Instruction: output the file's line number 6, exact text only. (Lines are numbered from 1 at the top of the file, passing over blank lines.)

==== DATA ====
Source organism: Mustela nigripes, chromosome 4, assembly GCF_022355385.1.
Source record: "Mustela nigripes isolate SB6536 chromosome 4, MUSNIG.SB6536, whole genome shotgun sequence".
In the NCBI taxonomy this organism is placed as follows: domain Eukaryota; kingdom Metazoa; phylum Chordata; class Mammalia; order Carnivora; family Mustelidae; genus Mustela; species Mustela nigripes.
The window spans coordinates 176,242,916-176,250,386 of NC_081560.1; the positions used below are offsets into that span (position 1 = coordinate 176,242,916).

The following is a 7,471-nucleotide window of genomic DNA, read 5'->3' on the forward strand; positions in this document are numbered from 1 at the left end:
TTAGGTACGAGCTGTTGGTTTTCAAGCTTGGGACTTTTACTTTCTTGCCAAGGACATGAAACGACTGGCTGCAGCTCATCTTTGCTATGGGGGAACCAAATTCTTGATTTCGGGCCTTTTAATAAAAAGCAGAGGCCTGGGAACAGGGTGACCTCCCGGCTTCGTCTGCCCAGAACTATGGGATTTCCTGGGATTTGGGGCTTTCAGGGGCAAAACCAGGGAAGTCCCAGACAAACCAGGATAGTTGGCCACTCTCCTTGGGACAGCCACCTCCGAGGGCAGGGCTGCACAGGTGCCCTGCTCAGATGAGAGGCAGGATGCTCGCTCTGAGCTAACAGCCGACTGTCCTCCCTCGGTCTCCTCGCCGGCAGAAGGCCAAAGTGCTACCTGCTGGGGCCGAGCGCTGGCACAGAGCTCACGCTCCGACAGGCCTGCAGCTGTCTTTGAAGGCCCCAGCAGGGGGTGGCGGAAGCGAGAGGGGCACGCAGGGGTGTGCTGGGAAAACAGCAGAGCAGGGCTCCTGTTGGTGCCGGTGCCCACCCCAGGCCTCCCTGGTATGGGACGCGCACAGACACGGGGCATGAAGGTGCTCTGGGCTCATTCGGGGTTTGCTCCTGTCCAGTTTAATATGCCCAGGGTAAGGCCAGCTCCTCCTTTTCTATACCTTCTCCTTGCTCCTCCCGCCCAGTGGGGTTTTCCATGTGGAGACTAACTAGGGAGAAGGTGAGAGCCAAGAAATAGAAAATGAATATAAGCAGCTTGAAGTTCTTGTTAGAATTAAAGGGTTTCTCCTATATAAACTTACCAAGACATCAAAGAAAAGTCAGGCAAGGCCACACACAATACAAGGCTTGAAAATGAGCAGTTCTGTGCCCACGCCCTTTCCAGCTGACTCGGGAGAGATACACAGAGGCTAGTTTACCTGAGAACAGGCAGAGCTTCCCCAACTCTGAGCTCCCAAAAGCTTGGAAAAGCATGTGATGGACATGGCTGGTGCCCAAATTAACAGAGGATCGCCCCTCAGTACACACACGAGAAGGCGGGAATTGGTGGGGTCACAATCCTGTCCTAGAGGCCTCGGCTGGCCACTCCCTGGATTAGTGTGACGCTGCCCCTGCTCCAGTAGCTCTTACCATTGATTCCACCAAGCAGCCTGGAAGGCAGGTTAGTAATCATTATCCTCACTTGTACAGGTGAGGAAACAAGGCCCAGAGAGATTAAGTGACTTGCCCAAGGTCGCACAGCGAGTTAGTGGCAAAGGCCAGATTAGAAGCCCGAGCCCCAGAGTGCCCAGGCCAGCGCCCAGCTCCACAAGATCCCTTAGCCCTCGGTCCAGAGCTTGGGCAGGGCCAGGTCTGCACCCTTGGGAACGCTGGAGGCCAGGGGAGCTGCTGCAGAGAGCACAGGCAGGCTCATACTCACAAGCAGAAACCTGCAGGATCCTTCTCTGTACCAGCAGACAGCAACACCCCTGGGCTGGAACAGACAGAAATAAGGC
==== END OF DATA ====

TTAGGTACGAGCTGTTGGTTTTCAAGCTTGGGACTTTTACTTTCTTGCCAAGGACATGAAACGACTGGCTGCAGCTCATCTTTGCTATGGGGGAACCAAATTCTTGATTTCGGGCCTTTTAATAAAAAGCAGAGGCCTGGGAACAGGGTGACCTCCCGGCTTCGTCTGCCCAGAACTATGGGATTTCCTGGGATTTGGGGCTTTCAGGGGCAAAACCAGGGAAGTCCCAGACAAACCAGGATAGTTGGCCACTCTCCTTGGGACAGCCACCTCCGAGGGCAGGGCTGCACAGGTGCCCTGCTCAGATGAGAGGCAGGATGCTCGCTCTGAGCTAACAGCCGACTGTCCTCCCTCGGTCTCCTCGCCGGCAGAAGGCCAAAGTGCTACCTGCTGGGGCCGAGCGCTGGCACAGAGCTCACGCTCCGACAGGCCTGCAGCTGTCTTTGAAGGCCCCAGCAGGGGGTGGCGGAAGCGAGAGGGGCACGCAGGGGTGTGCTGGGAAAACAGCAGAGCAGGGCTCCTGTTGGTGCCGGTGCCCACCCCAGGCCTCCCTGGTATGGGACGCGCACAGACACGGGGCATGAAGGTGCTCTGGGCTCATTCGGGGTTTGCTCCTGTCCAGTTTAATATGCCCAGGGTAAGGCCAGCTCCTCCTTTTCTATACCTTCTCCTTGCTCCTCCCGCCCAGTGGGGTTTTCCATGTGGAGACTAACTAGGGAGAAGGTGAGAGCCAAGAAATAGAAAATGAATATAAGCAGCTTGAAGTTCTTGTTAGAATTAAAGGGTTTCTCCTATATAAACTTACCAAGACATCAAAGAAAAGTCAGGCAAGGCCACACACAATACAAGGCTTGAAAATGAGCAGTTCTGTGCCCACGCCCTTTCCAGCTGACTCGGGAGAGATACACAGAGGCTAGTTTACCTGAGAACAGGCAGAGCTTCCCCAACTCTGAGCTCCCAAAAGCTTGGAAAAGCATGTGATGGACATGGCTGGTGCCCAAATTAACAGAGGATCGCCCCTCAGTACACACACGAGAAGGCGGGAATTGGTGGGGTCACAATCCTGTCCTAGAGGCCTCGGCTGGCCACTCCCTGGATTAGTGTGACGCTGCCCCTGCTCCAGTAGCTCTTACCATTGATTCCACCAAGCAGCCTGGAAGGCAGGTTAGTAATCATTATCCTCACTTGTACAGGTGAGGAAACAAGGCCCAGAGAGATTAAGTGACTTGCCCAAGGTCGCACAGCGAGTTAGTGGCAAAGGCCAGATTAGAAGCCCGAGCCCCAGAGTGCCCAGGCCAGCGCCCAGCTCCACAAGATCCCTTAGCCCTCGGTCCAGAGCTTGGGCAGGGCCAGGTCTGCACCCTTGGGAACGCTGGAGGCCAGGGGAGCTGCTGCAGAGAGCACAGGCAGGCTCATACTCACAAGCAGAAACCTGCAGGATCCTTCTCTGTACCAGCAGACAGCAACACCCCTGGGCTGGAACAGACAGAAATAAGGC